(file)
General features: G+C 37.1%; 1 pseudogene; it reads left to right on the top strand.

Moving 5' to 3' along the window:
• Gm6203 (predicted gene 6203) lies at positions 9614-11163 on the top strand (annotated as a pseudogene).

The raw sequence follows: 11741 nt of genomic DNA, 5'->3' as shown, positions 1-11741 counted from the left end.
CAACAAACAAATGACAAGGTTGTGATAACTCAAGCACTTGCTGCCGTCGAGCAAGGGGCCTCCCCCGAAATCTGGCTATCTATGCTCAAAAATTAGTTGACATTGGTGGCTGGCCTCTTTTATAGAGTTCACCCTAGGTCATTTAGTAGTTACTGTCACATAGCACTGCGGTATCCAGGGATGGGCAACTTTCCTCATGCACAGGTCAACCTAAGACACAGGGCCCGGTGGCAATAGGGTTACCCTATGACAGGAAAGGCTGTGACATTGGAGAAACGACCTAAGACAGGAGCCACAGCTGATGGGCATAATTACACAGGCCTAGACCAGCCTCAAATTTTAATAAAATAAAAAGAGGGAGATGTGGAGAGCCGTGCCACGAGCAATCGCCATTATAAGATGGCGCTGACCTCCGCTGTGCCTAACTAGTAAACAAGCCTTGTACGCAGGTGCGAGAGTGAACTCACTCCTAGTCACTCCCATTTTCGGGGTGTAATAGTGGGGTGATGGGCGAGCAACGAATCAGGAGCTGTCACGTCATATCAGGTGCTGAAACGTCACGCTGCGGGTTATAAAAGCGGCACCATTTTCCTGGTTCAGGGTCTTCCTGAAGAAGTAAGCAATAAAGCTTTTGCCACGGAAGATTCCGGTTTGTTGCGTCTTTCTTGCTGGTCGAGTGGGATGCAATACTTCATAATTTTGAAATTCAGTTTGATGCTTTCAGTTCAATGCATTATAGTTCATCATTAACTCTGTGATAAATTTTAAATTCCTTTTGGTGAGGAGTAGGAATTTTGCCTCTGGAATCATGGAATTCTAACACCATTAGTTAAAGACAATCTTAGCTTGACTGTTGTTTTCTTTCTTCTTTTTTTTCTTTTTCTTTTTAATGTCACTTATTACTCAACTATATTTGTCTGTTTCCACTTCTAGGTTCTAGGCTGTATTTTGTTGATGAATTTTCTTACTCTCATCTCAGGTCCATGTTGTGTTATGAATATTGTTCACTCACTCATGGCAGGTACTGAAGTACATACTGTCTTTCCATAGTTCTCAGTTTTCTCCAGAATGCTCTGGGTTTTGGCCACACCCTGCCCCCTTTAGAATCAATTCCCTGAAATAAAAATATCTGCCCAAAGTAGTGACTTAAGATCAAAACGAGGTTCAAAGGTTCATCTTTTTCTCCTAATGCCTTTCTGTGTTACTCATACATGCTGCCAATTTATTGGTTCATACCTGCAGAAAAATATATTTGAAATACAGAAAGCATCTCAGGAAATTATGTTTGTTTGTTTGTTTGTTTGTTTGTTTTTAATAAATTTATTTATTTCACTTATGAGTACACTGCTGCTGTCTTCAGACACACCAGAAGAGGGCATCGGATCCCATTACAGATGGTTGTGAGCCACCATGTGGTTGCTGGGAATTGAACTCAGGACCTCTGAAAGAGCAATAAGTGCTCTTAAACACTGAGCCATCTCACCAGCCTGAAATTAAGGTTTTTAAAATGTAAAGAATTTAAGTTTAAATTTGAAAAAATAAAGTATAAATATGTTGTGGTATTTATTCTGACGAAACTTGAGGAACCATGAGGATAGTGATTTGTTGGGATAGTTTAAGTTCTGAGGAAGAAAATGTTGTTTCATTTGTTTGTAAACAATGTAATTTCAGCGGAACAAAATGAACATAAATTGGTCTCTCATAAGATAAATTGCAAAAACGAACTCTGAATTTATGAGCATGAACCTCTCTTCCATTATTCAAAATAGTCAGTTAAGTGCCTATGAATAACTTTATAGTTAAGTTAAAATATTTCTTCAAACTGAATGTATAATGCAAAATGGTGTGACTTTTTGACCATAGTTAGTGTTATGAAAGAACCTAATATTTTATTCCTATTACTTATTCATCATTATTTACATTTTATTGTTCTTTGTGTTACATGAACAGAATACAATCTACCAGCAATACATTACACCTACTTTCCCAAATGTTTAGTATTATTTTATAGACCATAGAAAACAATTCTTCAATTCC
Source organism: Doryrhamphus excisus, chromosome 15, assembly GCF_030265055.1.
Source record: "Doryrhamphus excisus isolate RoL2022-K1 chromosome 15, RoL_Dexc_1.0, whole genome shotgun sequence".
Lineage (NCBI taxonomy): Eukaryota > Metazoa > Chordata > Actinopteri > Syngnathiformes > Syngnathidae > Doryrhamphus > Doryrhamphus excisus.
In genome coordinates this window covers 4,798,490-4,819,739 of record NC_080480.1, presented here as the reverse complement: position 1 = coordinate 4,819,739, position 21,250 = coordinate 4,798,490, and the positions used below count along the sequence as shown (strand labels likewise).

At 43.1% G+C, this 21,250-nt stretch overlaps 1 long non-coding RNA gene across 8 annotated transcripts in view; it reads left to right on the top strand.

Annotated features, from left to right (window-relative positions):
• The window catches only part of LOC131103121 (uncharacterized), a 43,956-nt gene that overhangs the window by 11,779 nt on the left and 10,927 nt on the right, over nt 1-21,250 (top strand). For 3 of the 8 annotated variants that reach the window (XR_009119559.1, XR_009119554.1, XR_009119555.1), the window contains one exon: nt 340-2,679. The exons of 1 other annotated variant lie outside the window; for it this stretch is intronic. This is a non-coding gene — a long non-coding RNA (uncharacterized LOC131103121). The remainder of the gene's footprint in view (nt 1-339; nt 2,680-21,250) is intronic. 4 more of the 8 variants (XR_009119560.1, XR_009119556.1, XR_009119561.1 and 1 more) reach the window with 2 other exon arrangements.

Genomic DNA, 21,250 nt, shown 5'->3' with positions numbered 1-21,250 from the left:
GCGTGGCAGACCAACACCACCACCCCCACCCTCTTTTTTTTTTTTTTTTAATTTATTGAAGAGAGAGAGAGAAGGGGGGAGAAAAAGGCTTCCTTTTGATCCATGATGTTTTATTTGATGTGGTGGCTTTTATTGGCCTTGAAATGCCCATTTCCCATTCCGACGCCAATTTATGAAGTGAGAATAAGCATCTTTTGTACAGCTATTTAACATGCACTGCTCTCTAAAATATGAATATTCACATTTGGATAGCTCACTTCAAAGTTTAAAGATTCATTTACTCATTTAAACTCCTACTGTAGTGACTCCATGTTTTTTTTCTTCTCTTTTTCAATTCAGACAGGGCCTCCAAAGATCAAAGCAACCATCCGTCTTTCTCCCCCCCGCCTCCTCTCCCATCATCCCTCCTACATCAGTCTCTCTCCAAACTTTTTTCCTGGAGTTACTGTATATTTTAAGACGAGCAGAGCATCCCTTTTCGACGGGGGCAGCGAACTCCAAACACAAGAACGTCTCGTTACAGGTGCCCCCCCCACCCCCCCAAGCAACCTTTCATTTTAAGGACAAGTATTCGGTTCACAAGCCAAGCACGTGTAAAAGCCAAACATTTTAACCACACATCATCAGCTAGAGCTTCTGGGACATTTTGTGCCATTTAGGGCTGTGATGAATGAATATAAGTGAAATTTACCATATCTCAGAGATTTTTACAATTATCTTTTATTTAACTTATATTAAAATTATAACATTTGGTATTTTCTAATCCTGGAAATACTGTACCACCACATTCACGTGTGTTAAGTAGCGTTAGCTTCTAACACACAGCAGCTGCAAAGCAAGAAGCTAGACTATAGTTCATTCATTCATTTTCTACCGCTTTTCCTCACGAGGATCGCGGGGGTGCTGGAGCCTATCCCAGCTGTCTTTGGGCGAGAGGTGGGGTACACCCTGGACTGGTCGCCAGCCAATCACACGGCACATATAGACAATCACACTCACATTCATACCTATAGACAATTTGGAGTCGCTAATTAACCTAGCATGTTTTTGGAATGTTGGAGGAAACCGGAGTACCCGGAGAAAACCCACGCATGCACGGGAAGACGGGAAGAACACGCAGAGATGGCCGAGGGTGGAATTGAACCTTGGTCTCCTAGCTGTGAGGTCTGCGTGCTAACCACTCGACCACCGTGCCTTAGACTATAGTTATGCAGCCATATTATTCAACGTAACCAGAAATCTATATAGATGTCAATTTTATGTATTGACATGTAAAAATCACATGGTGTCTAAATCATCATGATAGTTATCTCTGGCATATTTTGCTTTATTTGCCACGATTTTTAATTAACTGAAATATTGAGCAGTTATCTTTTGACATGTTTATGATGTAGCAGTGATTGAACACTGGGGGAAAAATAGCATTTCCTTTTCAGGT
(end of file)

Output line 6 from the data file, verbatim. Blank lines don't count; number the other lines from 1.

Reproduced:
Source organism: Doryrhamphus excisus, chromosome 15, assembly GCF_030265055.1.